Kenya musicians charged with hate speech

A Kikuyu man living in the Kibera slum of Nairobi walks with his bloodied shirt away from Kenyan police during ethnic clashes, 29 January 2008 Image copyright AFP
Image caption Some 1,300 people died during the post-election violence

Three well-known Kenyan musicians have been charged with inciting ethnic violence through their songs.

The Kikuyu-language lyrics are in support of Uhuru Kenyatta, a Kikuyu politician and deputy prime minister.

The charges have been brought by the National Cohesion and Integration Commission (NCIC), set up after deadly post-election violence in 2008.

Mr Kenyatta says he has no links to the musicians, who all deny the charges.

Mr Kenyatta - a son of Kenya's first leader Jomo Kenyatta - is facing trial at the International Criminal Court (ICC) in connection with the election violence.

He is one of four prominent Kenyans named by the ICC, who all deny their roles in the crisis.

Allegations of electoral fraud ignited ethnic tensions after the December 2007 poll, leading to the deaths of some 1,300 people and forcing some 300,000 from their homes.

One of the ICC accused is Joshua arap Sang, a presenter on a Kalenjin-language radio station alleged to have whipped up ethnic hatred on the airwaves in Eldoret where ethnic Kikuyus were run out of town.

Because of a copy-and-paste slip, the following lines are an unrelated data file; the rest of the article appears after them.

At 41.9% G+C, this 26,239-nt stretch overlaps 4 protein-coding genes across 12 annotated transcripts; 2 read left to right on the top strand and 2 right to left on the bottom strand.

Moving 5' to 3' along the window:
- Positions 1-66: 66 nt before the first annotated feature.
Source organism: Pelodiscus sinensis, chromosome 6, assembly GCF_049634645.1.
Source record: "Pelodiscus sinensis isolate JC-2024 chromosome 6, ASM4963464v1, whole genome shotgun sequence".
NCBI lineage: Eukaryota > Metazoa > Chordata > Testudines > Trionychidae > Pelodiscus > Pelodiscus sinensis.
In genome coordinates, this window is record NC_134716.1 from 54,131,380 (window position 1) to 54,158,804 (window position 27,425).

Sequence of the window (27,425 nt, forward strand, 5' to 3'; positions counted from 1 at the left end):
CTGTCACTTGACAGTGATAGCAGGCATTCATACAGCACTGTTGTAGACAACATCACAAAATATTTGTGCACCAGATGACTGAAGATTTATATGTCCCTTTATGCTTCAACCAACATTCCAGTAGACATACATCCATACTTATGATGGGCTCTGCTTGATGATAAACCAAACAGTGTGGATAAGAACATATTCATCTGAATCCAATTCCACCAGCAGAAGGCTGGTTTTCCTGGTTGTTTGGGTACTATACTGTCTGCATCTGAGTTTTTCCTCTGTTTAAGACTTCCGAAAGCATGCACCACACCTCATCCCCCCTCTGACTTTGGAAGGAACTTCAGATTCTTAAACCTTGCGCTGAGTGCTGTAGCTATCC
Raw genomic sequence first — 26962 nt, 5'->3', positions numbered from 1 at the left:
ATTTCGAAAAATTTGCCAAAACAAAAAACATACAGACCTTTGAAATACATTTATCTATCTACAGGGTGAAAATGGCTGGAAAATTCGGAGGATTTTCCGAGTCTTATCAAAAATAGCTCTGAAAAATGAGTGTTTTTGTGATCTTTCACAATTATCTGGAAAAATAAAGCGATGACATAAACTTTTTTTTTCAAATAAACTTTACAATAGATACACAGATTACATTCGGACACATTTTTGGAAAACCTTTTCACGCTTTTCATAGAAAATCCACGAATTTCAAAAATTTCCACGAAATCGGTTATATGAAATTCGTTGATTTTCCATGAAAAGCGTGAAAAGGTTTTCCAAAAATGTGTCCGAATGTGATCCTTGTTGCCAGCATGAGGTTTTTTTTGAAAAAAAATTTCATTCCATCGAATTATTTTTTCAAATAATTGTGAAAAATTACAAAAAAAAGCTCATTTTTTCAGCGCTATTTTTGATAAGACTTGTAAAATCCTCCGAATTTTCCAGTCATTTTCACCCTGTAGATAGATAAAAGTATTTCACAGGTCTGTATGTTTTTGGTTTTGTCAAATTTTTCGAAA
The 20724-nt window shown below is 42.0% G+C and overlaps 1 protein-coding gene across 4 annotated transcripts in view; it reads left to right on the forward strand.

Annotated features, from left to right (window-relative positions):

The violence ended with a coalition government with incumbent Mwai Kibaki remaining president and his rival Raila Odinga becoming prime minister.

'Insulting and threatening'

The BBC's Noel Mwakugu in the capital, Nairobi, says the NCIC decided to open an investigation into the songs after complaints were received that they were enjoying air time on some radio stations and in local pubs ahead of elections due next year.

The songs - by Kamande Wa Kioi, Muigai Wa Njoroge and John DeMathew - allegedly incite hatred between the Kikuyu people and the Luo community of Prime Minister Odinga.

Both Mr Uhuru and Mr Odinga are running for president in the next elections.

The musicians' lawyer Gichuki Kingara said it was wrong for the court to be applying a "criminal interpretation to artistic works", AFP news agency reports.

NCIC chairman Mzalendo Kibunjia told the BBC's Focus on Africa programme that the songs, full of metaphors and references to Kikuyu mythology, could be interpreted as "insulting and threatening".

He said the lyrics of one song pose questions about what to do if, for example, someone takes you to The Hague or takes your wife or property - the reply in the song is "kill him".

Mr Kibunjia said it also made reference to "finishing" someone who is uncircumcised, a possible reference to Luos as traditionally most Kikuyu men are circumcised.

"I'm worried about the possibility of many, many more songs coming out in different languages also intimidating, insulting, threatening other communities, using metaphors considering that every time we have elections in Kenya we do two things for sure: We kill each other and also we kill our economy," he said.

If found guilty, the musicians, who have been released on bail, may face a three-year jail term or a fine of about $12,000 (£7,690).

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